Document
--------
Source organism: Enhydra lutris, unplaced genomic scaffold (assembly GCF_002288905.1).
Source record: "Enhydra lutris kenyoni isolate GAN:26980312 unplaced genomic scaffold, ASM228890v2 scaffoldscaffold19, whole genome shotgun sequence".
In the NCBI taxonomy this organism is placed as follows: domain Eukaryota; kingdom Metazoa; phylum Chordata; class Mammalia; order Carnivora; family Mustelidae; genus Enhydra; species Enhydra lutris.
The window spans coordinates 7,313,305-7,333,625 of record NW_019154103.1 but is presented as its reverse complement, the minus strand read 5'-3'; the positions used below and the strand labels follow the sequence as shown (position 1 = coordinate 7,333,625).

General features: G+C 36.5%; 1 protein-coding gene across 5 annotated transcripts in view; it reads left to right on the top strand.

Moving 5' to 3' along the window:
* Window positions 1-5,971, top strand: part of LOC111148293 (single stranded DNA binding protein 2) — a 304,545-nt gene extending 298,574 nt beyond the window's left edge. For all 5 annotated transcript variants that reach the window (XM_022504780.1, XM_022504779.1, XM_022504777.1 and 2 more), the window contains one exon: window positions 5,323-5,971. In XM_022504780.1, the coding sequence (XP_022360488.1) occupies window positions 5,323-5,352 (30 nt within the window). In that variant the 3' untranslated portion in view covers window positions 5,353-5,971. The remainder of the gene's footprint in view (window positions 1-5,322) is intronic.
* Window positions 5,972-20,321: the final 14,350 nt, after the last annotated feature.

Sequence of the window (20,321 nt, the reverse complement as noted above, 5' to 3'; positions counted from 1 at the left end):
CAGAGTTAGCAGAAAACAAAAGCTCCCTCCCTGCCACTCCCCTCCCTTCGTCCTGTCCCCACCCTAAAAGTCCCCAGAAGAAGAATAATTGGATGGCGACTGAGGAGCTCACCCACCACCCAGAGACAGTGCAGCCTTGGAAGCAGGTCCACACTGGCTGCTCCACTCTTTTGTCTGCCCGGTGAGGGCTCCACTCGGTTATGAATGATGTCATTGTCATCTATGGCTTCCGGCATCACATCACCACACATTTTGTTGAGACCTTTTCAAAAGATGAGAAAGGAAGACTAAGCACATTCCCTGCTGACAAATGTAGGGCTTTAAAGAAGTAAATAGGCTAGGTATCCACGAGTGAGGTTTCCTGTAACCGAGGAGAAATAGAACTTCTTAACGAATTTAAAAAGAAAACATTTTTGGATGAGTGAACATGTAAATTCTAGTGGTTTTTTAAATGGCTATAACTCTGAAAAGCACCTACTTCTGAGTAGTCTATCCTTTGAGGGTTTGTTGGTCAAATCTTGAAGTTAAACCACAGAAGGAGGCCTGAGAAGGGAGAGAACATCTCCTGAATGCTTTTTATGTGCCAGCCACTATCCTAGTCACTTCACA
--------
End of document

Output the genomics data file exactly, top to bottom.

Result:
Source organism: Enhydra lutris, unplaced genomic scaffold (assembly GCF_002288905.1).
Source record: "Enhydra lutris kenyoni isolate GAN:26980312 unplaced genomic scaffold, ASM228890v2 scaffoldscaffold19, whole genome shotgun sequence".
In the NCBI taxonomy this organism is placed as follows: domain Eukaryota; kingdom Metazoa; phylum Chordata; class Mammalia; order Carnivora; family Mustelidae; genus Enhydra; species Enhydra lutris.
The window spans coordinates 7,313,305-7,333,625 of record NW_019154103.1 but is presented as its reverse complement, the minus strand read 5'-3'; the positions used below and the strand labels follow the sequence as shown (position 1 = coordinate 7,333,625).

General features: G+C 36.5%; 1 protein-coding gene across 5 annotated transcripts in view; it reads left to right on the top strand.

Moving 5' to 3' along the window:
* Window positions 1-5,971, top strand: part of LOC111148293 (single stranded DNA binding protein 2) — a 304,545-nt gene extending 298,574 nt beyond the window's left edge. For all 5 annotated transcript variants that reach the window (XM_022504780.1, XM_022504779.1, XM_022504777.1 and 2 more), the window contains one exon: window positions 5,323-5,971. In XM_022504780.1, the coding sequence (XP_022360488.1) occupies window positions 5,323-5,352 (30 nt within the window). In that variant the 3' untranslated portion in view covers window positions 5,353-5,971. The remainder of the gene's footprint in view (window positions 1-5,322) is intronic.
* Window positions 5,972-20,321: the final 14,350 nt, after the last annotated feature.

Sequence of the window (20,321 nt, the reverse complement as noted above, 5' to 3'; positions counted from 1 at the left end):
CAGAGTTAGCAGAAAACAAAAGCTCCCTCCCTGCCACTCCCCTCCCTTCGTCCTGTCCCCACCCTAAAAGTCCCCAGAAGAAGAATAATTGGATGGCGACTGAGGAGCTCACCCACCACCCAGAGACAGTGCAGCCTTGGAAGCAGGTCCACACTGGCTGCTCCACTCTTTTGTCTGCCCGGTGAGGGCTCCACTCGGTTATGAATGATGTCATTGTCATCTATGGCTTCCGGCATCACATCACCACACATTTTGTTGAGACCTTTTCAAAAGATGAGAAAGGAAGACTAAGCACATTCCCTGCTGACAAATGTAGGGCTTTAAAGAAGTAAATAGGCTAGGTATCCACGAGTGAGGTTTCCTGTAACCGAGGAGAAATAGAACTTCTTAACGAATTTAAAAAGAAAACATTTTTGGATGAGTGAACATGTAAATTCTAGTGGTTTTTTAAATGGCTATAACTCTGAAAAGCACCTACTTCTGAGTAGTCTATCCTTTGAGGGTTTGTTGGTCAAATCTTGAAGTTAAACCACAGAAGGAGGCCTGAGAAGGGAGAGAACATCTCCTGAATGCTTTTTATGTGCCAGCCACTATCCTAGTCACTTCACA